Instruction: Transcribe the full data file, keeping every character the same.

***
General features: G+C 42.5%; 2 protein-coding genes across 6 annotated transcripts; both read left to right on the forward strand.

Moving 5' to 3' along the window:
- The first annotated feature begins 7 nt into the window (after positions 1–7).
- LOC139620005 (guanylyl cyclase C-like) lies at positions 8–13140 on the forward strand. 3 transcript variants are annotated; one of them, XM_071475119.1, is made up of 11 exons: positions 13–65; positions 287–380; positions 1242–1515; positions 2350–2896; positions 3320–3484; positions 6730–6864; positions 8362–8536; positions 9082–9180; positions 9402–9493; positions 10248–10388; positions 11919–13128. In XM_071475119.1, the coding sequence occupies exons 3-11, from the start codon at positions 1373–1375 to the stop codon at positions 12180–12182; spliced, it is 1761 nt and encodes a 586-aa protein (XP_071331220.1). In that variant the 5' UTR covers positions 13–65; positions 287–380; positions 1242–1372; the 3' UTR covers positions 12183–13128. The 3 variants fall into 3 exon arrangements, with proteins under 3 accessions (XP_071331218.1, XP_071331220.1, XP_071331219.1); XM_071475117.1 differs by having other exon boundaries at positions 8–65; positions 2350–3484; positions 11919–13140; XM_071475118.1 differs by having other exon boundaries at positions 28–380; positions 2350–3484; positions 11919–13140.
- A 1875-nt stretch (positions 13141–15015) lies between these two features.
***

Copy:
General features: G+C 42.5%; 2 protein-coding genes across 6 annotated transcripts; both read left to right on the forward strand.

Moving 5' to 3' along the window:
- The first annotated feature begins 7 nt into the window (after positions 1–7).
- LOC139620005 (guanylyl cyclase C-like) lies at positions 8–13140 on the forward strand. 3 transcript variants are annotated; one of them, XM_071475119.1, is made up of 11 exons: positions 13–65; positions 287–380; positions 1242–1515; positions 2350–2896; positions 3320–3484; positions 6730–6864; positions 8362–8536; positions 9082–9180; positions 9402–9493; positions 10248–10388; positions 11919–13128. In XM_071475119.1, the coding sequence occupies exons 3-11, from the start codon at positions 1373–1375 to the stop codon at positions 12180–12182; spliced, it is 1761 nt and encodes a 586-aa protein (XP_071331220.1). In that variant the 5' UTR covers positions 13–65; positions 287–380; positions 1242–1372; the 3' UTR covers positions 12183–13128. The 3 variants fall into 3 exon arrangements, with proteins under 3 accessions (XP_071331218.1, XP_071331220.1, XP_071331219.1); XM_071475117.1 differs by having other exon boundaries at positions 8–65; positions 2350–3484; positions 11919–13140; XM_071475118.1 differs by having other exon boundaries at positions 28–380; positions 2350–3484; positions 11919–13140.
- A 1875-nt stretch (positions 13141–15015) lies between these two features.